Best air beds 2023 - the top-reviewed air beds for camping, sleepovers, and hosting in style

To sleep extra guests or to take camping, these are the best air beds money can buy

air bed collage
(Image credit: Future)

While we could scream and shout about the best mattresses all day long, we understand that sometimes a solid and permanent mattress just doesn’t fit the bill. After all, it’s impossible to take a full-size mattress on your camping trip or slide it down the stairs to sleep your guests when the rest of your house is full. 

That’s where air beds reign supreme. These blow-up beds are portable, affordable, and customisable - allowing you to roll up your makeshift mattress and take it with you wherever you’re going. But in the process of trying to find the best air bed, you’ve probably come across a whole host of options, from single air mattresses to queen-size air beds complete with their own pump and pillow. 

So, how do you know which one to buy? In an effort to make this decision easier for you, the Ideal Home team has rounded up the best air beds on the market today, taking into account style, price, and practicality. 

Best air beds 2024

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Best air beds

How to choose the best air bed

When choosing the best air bed for you and your family, you need to consider a few different things. After all, there are so many different air beds on the market, and narrowing down your search criteria can make your decision a lot easier. 

Size: You can buy an air bed in various sizes, from a smaller single to a much larger queen. So, when choosing the best air bed for your needs, it’s important to understand who the air bed is for. If you like to have one lying around the house for unexpected guests, it’s always a good idea to go bigger. But if you’re buying an air bed for your camping trips, you should always measure your tent before buying the biggest one on offer. 

Durability: Nick Langdon, Head of Exclusive Brands for Outdoor Living at GO Outdoors explains, ‘Some airbeds are more prone to temperature change than others. When your mattress is exposed to cold temperatures during the night, it can lose some pressure, meaning you need to keep topping up/re-inflating.’ If you’re someone who intends to use an air bed on a regular basis, choosing something that’s durable and made from thicker material will work in your favour.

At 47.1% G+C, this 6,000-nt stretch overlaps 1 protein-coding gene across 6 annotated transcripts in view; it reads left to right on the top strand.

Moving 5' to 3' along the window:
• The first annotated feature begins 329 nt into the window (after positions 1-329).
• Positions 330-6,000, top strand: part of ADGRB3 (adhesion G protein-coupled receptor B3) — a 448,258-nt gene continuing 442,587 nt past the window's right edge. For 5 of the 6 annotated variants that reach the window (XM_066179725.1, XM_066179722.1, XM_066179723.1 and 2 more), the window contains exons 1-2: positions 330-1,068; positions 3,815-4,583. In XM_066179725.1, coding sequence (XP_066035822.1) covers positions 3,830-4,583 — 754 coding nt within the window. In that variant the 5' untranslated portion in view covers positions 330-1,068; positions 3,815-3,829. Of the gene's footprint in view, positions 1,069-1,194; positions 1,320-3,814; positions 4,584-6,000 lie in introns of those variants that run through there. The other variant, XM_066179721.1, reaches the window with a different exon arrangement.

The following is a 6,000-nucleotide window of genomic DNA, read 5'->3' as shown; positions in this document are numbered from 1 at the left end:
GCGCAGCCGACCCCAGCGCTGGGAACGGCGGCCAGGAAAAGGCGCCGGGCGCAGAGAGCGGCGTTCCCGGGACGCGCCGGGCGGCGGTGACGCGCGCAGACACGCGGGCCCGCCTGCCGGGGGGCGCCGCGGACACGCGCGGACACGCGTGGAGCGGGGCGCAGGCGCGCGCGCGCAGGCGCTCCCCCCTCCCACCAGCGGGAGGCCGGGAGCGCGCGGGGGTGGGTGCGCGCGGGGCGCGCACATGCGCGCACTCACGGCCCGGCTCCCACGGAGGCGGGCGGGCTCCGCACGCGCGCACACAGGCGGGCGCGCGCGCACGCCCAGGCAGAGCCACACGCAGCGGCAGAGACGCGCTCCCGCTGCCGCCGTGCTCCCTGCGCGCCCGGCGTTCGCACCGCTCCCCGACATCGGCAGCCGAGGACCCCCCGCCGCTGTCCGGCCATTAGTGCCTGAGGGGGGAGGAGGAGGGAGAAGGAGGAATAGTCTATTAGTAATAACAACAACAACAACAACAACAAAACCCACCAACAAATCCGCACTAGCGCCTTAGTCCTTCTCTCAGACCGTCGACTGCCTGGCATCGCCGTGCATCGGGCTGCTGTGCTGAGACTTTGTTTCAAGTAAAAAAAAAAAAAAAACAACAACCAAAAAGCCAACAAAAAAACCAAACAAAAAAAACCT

Inflation: There are two kinds of air beds: those that have a built-in pump and those that require an external pump. This is something you need to consider when choosing an air bed, as you need to figure out what you’d rather. As you can imagine, a self-inflating air bed is much easier to use on a regular basis - but it’ll also be more expensive. 

Any extras: While most air beds come with the inflatable mattress and the inflatable mattress alone, there are others that offer extras. They might include pillows, sleeping bags, and more. Of course, these air beds will normally be more expensive, so you need to work out whether those extras are worth the extra pennies.

Price: You can pick up an air bed for £20, or you could spend £200 on an air bed, but how much you spend will ultimately depend on how much you plan to use it. If you’re buying an air bed with the intention of using it once a year when your long-lost uncle decides to stay at your house at the last minute, you don’t need to spend a lot. However, if your child plans to use it every weekend for their camping trip with their friends, it’ll be worth shelling out a bit more. 

Double air bed in the middle of a room

(Image credit: Wayfair)


How much do I need to spend on an air bed?

Depending on size and usage the prices of air beds can vary hugely. For an expedition-quality self-inflating mat, £60-£200 would get you a top-of-the-range single. If you’re after a straightforward air mattress for kids’ sleepovers, prices start around £10 for something fairly basic.